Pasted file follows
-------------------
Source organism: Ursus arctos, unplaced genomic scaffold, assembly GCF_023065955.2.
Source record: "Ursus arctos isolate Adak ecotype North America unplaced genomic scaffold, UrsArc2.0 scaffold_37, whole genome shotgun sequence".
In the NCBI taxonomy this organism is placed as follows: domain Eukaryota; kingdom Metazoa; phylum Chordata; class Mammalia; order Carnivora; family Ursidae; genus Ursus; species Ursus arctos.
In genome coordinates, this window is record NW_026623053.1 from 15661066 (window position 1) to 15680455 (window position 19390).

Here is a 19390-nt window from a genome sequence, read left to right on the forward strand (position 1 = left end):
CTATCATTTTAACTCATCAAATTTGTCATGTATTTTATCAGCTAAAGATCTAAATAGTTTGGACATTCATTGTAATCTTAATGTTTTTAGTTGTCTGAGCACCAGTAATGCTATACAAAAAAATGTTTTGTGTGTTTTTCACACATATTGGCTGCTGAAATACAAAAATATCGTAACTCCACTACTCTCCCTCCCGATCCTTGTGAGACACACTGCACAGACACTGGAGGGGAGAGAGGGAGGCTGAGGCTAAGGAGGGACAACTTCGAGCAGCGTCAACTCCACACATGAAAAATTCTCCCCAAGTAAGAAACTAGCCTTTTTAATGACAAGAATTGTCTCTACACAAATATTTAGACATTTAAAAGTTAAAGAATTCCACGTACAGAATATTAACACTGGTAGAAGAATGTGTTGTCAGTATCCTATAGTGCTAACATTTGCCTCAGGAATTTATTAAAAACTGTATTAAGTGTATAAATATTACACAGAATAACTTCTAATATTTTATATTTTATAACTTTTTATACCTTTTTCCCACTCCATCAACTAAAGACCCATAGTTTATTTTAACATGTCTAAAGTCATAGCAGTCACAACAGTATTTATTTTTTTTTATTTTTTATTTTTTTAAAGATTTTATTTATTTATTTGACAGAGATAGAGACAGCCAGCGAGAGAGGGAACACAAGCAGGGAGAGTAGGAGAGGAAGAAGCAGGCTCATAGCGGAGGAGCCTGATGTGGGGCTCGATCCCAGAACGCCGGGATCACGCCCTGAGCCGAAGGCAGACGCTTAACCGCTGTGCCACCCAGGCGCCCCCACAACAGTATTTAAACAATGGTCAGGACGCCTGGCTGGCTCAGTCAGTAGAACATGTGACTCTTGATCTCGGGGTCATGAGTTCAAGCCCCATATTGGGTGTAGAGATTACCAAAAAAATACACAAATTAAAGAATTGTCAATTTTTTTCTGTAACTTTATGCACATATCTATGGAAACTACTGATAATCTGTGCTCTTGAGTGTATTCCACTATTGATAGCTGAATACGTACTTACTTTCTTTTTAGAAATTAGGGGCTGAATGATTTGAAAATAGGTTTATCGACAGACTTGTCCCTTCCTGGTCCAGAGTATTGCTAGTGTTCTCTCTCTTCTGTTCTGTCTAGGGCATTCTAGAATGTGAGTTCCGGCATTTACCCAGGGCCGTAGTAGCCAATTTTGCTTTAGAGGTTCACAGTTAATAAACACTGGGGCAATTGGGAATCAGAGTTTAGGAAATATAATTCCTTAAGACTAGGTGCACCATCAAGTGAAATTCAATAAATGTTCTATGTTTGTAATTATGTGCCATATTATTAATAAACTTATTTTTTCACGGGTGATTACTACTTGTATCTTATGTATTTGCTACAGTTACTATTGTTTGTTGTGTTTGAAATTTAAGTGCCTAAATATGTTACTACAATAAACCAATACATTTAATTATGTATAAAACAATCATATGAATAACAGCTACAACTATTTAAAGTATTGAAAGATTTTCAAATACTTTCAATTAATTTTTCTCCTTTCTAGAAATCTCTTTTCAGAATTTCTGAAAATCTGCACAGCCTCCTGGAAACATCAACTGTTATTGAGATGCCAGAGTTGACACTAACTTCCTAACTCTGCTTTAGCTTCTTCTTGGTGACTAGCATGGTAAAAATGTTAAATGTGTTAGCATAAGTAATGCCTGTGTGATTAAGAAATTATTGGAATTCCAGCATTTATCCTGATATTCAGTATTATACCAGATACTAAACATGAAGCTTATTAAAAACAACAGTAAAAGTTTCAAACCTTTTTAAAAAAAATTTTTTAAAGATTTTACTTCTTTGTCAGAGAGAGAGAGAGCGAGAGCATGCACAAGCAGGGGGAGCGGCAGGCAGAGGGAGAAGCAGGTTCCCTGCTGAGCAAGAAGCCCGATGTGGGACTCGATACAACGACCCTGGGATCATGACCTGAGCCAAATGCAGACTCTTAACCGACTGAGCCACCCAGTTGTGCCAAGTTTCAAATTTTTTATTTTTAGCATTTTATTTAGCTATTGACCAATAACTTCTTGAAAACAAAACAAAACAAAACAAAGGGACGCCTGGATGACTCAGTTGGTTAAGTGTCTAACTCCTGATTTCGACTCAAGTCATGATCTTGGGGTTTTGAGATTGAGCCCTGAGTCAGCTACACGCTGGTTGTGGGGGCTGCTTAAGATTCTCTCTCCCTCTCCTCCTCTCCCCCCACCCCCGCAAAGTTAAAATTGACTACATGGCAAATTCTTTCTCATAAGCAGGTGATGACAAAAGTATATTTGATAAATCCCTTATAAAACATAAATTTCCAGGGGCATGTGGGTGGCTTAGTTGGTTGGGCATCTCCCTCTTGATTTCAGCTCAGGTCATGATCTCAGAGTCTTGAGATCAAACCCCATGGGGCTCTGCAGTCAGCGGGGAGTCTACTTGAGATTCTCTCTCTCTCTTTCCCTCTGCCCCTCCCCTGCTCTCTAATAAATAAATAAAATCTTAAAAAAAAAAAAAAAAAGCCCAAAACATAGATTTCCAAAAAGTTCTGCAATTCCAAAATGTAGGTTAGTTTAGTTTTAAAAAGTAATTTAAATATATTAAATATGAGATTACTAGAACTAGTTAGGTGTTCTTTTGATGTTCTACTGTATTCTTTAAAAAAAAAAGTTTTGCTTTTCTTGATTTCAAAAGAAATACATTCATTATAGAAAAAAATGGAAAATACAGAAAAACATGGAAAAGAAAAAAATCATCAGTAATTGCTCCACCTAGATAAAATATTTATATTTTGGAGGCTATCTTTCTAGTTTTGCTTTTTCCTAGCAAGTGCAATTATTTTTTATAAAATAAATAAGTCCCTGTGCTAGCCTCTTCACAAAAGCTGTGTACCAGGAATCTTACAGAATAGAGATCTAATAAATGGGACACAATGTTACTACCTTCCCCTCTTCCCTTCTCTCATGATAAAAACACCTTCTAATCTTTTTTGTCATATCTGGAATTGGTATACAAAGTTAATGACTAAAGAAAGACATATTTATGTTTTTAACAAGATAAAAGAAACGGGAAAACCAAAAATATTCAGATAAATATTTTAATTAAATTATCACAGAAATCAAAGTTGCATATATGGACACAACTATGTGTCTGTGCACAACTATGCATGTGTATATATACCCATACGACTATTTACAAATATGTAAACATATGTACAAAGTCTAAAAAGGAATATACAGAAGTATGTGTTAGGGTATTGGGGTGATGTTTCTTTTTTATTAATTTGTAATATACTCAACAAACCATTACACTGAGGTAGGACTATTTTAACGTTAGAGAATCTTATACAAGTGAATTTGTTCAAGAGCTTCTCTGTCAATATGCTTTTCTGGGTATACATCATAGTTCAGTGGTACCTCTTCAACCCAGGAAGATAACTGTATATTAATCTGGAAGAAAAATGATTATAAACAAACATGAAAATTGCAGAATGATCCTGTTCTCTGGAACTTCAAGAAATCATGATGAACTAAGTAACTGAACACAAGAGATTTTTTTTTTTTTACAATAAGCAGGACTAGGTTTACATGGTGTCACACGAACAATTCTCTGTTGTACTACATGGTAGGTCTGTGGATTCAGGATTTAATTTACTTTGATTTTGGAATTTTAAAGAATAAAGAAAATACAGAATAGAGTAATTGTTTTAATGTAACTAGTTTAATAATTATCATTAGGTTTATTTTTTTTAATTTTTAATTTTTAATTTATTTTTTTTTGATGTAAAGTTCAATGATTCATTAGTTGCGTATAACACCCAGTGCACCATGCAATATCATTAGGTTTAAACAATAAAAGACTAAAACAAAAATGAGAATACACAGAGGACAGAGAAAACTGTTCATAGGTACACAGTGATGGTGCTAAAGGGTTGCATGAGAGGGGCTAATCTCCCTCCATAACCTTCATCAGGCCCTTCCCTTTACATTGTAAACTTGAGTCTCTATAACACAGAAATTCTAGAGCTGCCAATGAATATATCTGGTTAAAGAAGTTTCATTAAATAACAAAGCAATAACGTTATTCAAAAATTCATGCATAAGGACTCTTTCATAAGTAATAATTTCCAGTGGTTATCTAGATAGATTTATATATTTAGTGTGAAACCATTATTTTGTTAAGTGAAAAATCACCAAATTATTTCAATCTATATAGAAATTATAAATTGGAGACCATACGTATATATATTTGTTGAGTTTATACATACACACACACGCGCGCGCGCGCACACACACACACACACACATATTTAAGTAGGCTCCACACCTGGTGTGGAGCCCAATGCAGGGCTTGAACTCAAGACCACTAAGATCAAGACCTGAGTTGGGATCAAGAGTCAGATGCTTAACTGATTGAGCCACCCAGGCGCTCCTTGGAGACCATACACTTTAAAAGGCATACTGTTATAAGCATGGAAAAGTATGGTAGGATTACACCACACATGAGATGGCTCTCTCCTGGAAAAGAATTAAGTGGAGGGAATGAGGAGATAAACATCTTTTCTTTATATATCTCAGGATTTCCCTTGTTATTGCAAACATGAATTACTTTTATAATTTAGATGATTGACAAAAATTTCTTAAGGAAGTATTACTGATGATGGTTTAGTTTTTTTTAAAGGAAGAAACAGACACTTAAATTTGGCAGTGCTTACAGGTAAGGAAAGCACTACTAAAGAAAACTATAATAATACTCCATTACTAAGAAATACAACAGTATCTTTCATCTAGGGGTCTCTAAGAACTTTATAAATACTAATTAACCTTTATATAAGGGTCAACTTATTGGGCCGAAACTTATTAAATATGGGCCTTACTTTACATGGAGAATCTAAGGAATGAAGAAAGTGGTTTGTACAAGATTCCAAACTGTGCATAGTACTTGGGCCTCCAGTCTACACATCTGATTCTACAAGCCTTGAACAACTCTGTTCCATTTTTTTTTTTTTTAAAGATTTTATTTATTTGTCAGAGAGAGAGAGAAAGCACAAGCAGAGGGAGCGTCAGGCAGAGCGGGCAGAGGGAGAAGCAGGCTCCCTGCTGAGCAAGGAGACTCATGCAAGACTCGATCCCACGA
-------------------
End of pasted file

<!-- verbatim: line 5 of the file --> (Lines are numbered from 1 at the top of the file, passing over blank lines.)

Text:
Here is a 19390-nt window from a genome sequence, read left to right on the forward strand (position 1 = left end):